We all want to change.
And change is constant.
But we want the ability to create specific change.
We want the change we want.
I’ve been thinking about change for 20 years. And I’m proposing a 21st-century adjustment to the way we think about it.
The Old Change
According to the old-fashioned Change theory, at first we don’t think about change, then we start to think about it, then we prepare and then we take action.
Sometimes during our change efforts, we Relapse.
If we’re successful, we enter the Maintenance stage, and once we get there we’re different than before. Then we terminate our change efforts, because the change process is complete.
It can be useful.
But it’s linear.
And change is often not.
We are complex systems living in complex systems.
And change in complex systems includes tipping points. Butterfly effects. And unanticipated outcomes.
Our change efforts transform the world. Both in and around us.
Change alters our relationships. And those relationships change us.
A change in perspective transforms the way we see the world. And the world, in turn, modifies our perspective.
As soon as we begin to think about change, things change.
Once we begin contemplating change, we are already viewing life differently. Already, there are more possibilities. We may find those possibilities exhilarating or terrifying, but once we know about them, it’s hard to unknow that they’re there.
After a couple of decades of working for intentional change in social systems & a number of years immersed in my own n=1 experiments to improve my health, I’ve revised the old stages of change.
To reflect the reality of creating intentional change in a complex world.
The New Change
Precontemplation & then Contemplation. That’s how change begins.
But let’s compress Preparation & Action into a new stage: Engagement. Because as soon as we begin to think about change, things change.
And let’s reimagine the idea of relapse.
Because as long as we remain committed to biohacking, as long as we remain curious about why we might be reverting to behaviours we would like to change, and as long as we remain committed to that change, non-linearity in our progress doesn’t always have to be a relapse.
It can be a chance to learn more about ourselves.
An opportunity to adjust course.
Try something new.
Refine our approach.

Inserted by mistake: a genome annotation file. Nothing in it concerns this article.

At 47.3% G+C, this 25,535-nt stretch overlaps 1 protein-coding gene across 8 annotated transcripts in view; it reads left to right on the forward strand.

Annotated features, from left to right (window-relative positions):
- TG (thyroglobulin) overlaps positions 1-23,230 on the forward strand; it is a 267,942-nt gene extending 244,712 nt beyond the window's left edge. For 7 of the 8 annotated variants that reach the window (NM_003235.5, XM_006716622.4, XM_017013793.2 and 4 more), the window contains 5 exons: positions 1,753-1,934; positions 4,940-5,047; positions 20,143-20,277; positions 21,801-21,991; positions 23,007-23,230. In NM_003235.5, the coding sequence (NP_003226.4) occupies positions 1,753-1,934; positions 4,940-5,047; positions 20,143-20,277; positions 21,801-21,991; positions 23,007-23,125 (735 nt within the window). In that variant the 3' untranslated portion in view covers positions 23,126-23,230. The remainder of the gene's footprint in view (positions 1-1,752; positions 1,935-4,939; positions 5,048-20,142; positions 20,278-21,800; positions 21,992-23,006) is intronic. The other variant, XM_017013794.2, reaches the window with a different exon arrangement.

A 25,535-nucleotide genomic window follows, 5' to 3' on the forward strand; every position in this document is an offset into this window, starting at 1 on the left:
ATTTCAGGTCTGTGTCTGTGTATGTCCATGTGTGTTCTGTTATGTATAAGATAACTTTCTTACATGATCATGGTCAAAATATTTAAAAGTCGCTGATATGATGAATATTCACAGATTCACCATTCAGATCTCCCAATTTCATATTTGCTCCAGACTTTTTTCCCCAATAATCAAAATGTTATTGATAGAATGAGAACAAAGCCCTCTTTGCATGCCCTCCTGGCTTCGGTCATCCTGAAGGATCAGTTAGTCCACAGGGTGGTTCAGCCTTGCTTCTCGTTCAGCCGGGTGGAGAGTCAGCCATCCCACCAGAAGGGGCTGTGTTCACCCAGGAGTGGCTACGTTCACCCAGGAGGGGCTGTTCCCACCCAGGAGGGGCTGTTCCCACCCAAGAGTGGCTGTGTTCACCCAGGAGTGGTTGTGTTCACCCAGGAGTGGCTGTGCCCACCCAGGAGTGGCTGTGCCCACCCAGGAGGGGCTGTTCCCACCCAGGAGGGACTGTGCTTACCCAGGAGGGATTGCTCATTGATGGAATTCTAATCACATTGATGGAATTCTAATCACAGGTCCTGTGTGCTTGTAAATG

It’s through the fits and starts that we can come to know ourselves more deeply as we move through the process of change. And through this deepening self-knowledge, we are changed. And become more effective at creating intentional change.
It’s what the n=1 movement is all about~.
The New Stages of Change: A Summary
We are precontemplative when we are not yet considering change.
As in the original Stages of Change theory, we begin by contemplating a change we want to make.
Really, we are engaged in change as soon as we begin the process of contemplation. But we don’t always move from contemplation to engagement.
The shift happens when we make some kind of conscious resolution. Yes. This is what I want (or need) to change.
We prepare, we take action. And as soon as we engage, we begin to change.
The change process may be non-linear. It may involve some vacillation between our previous and our desired state, but we stay engaged.
We remain observant.
We keep learning and improving our strategy to help integrate our change.
We are integrated in our change process when it becomes part of us.
Even if we experience a reversion to old patterns, we pop back to our changed state because we have established a new equilibrium.
Self-actualization is the goal.
Once we embark on the process of change, we are exploring what we are capable of becoming. We are already becoming more actualized.
Back in 1943, in paper called A Theory of Human Motivation, Abraham Maslow defined actualization as “the desire for self-fulfillment, namely the tendency for [the individual] to become actualized in what [she or] he is potentially. This tendency might be phrased as the desire to become more and more what one is, to become everything that one is capable of becoming.”